Dallas was one of several WNBA teams that experienced a coaching vacancy over the offseason. While the team may have qualified for the playoffs the last couple of seasons, it is clear that Greg Bibb and Amber Cox are expecting more than just a first round exit. With that, they brought in a new coach in Latricia Trammell.
Of course the most noteworthy player that is on the Wings roster is Arike Ogunbowale. If Dallas is to have long-term success, their goal ought to be to build pieces around Ogunbowale that could really catapult Dallas into pure contender status. Teaira McCowan has all of the potential to be one of those pieces. Diamond DeShields arrives in north Texas following stints with the Phoenix Mercury and Chicago Sky. The veteran presence and championship pedigree of a Natasha Howard helps as well. Dallas once again also dominated in the draft – they selected Maddy Siegrist out of Villanova, but the Wings organization has to be getting tired being the team everyone talks about in mid-April. Dallas wants to be the team on everyone lips in September.
The goal for Lin Dunn has been to change the culture at the Indiana Fever. It has been a culture that has been mostly devoid of winning ever since Tamika Catchings retired and actually took another step back following the firing of Pokey Chatman. The Fever were another team that underwent a change in coach.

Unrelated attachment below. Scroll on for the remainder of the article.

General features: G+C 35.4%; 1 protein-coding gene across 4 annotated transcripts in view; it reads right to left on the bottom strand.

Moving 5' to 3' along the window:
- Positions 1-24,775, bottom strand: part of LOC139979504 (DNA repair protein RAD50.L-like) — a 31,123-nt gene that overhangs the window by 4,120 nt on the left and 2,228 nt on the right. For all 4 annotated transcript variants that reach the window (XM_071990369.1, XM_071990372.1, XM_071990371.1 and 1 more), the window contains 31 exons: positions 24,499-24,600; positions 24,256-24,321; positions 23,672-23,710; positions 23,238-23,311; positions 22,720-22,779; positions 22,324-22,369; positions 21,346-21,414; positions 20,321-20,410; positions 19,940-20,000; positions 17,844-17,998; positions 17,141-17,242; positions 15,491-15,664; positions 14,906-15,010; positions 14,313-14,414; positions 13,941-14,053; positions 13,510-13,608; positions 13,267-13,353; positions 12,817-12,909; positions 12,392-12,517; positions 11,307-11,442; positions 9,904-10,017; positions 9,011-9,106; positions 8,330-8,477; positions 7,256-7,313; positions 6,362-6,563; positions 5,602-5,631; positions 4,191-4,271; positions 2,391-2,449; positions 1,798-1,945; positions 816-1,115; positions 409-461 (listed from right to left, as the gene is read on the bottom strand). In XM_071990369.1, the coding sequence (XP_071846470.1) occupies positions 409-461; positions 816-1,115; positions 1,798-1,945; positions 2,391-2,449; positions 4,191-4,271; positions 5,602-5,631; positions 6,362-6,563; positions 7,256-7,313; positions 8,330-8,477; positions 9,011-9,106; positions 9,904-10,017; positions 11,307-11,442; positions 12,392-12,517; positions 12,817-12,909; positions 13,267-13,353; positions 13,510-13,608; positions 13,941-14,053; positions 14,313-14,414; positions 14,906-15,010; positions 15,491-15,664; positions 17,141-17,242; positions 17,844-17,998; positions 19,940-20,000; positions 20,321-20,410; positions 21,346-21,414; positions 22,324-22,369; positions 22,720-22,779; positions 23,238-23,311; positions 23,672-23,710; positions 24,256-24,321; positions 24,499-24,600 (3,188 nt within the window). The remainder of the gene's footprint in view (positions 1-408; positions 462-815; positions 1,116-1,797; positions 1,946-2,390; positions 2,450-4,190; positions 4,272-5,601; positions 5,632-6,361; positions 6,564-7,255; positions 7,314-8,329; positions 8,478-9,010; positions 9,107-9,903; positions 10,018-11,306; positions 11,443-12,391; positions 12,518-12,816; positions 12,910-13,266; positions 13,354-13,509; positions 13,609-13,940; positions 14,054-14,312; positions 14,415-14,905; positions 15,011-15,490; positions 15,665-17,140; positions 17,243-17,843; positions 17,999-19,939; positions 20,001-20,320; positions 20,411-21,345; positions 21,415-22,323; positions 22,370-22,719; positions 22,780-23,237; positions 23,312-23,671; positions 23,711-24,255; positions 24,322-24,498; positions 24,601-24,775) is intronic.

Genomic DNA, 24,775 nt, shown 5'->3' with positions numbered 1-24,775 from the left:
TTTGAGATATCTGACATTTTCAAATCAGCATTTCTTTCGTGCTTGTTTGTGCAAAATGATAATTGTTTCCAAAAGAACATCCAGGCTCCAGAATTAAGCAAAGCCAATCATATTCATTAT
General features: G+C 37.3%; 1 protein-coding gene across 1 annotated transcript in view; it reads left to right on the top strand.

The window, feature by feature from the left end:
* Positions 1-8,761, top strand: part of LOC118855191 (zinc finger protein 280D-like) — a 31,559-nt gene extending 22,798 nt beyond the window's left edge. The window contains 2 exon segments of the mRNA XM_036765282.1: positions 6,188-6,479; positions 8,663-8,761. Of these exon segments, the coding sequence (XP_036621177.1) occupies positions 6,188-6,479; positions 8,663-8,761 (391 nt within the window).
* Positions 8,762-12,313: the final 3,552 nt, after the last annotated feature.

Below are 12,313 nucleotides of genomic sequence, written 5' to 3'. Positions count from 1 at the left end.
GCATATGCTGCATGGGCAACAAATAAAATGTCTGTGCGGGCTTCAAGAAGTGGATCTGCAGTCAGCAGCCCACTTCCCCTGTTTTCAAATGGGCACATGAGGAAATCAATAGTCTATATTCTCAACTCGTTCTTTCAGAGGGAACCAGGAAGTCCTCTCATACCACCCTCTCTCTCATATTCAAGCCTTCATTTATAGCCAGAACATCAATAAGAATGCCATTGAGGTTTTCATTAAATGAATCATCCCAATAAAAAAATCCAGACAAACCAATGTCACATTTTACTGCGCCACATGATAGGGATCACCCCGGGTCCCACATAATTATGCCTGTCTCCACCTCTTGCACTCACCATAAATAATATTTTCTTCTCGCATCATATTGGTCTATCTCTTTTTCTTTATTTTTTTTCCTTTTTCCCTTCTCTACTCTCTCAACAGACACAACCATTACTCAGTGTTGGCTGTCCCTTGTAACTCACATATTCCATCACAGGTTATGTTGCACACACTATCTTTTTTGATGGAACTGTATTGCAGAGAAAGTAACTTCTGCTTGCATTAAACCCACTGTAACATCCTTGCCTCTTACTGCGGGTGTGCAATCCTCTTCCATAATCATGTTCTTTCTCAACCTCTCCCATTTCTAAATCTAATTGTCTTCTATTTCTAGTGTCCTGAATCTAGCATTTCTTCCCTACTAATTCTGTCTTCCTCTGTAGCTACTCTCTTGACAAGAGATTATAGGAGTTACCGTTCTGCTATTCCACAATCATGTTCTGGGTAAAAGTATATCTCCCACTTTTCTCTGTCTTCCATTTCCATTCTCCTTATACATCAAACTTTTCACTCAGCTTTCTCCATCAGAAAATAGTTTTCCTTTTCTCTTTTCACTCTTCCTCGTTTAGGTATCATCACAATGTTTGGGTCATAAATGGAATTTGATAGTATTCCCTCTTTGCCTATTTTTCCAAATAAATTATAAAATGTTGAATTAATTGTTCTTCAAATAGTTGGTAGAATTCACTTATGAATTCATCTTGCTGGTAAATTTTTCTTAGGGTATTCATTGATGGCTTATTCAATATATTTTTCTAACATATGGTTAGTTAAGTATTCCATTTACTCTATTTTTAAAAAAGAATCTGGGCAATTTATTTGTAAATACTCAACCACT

Christie Sides now takes over after a Marianne Stanley era in Indiana that was less than memorable. But, of course, all eyes will be on the Fever’s No. 1 overall draft selection in Aliyah Boston. She is expected to potentially be the face of the Fever’s franchise for the next 15 seasons. The reuniting of Boston with her teammate from South Carolina in Destanni Henderson should also pay worthwhile dividends. And the team still has the veteran presence of an Erica Wheeler. The goal for Indiana should not be playoffs – after all that did not even happen (barely) in A’ja Wilson’s first season with the Aces. The goal should be to get back to where they were when the team let go of Chatman. If Indiana can do that – which we think will happen – then it is a successful season.
As volatile as WNBA free agency can be nowadays, all it takes is a few months and a team can go potentially from riches to rags just as easily as it can go from rags to riches. The Seattle Storm are a perfect case study for this as the team enters its second season back at Climate Pledge Arena.